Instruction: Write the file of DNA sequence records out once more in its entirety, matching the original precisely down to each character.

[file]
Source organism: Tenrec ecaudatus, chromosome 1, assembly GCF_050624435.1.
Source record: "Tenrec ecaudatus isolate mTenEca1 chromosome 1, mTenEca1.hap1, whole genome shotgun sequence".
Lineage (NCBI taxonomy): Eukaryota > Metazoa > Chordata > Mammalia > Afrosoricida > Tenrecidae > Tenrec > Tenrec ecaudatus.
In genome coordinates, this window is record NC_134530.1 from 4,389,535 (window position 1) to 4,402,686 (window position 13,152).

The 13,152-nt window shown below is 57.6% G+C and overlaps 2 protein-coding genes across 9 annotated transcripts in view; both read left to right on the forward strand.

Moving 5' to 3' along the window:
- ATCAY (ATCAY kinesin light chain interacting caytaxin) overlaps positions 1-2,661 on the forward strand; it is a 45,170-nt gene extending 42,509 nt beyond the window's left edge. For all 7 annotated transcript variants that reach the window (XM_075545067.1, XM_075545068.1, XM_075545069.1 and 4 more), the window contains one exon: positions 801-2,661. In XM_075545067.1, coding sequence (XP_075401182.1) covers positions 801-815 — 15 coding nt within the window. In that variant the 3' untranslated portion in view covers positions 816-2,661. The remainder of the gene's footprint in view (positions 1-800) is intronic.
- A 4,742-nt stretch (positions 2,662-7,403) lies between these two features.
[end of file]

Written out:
Source organism: Tenrec ecaudatus, chromosome 1, assembly GCF_050624435.1.
Source record: "Tenrec ecaudatus isolate mTenEca1 chromosome 1, mTenEca1.hap1, whole genome shotgun sequence".
Lineage (NCBI taxonomy): Eukaryota > Metazoa > Chordata > Mammalia > Afrosoricida > Tenrecidae > Tenrec > Tenrec ecaudatus.
In genome coordinates, this window is record NC_134530.1 from 4,389,535 (window position 1) to 4,402,686 (window position 13,152).

The 13,152-nt window shown below is 57.6% G+C and overlaps 2 protein-coding genes across 9 annotated transcripts in view; both read left to right on the forward strand.

Moving 5' to 3' along the window:
- ATCAY (ATCAY kinesin light chain interacting caytaxin) overlaps positions 1-2,661 on the forward strand; it is a 45,170-nt gene extending 42,509 nt beyond the window's left edge. For all 7 annotated transcript variants that reach the window (XM_075545067.1, XM_075545068.1, XM_075545069.1 and 4 more), the window contains one exon: positions 801-2,661. In XM_075545067.1, coding sequence (XP_075401182.1) covers positions 801-815 — 15 coding nt within the window. In that variant the 3' untranslated portion in view covers positions 816-2,661. The remainder of the gene's footprint in view (positions 1-800) is intronic.
- A 4,742-nt stretch (positions 2,662-7,403) lies between these two features.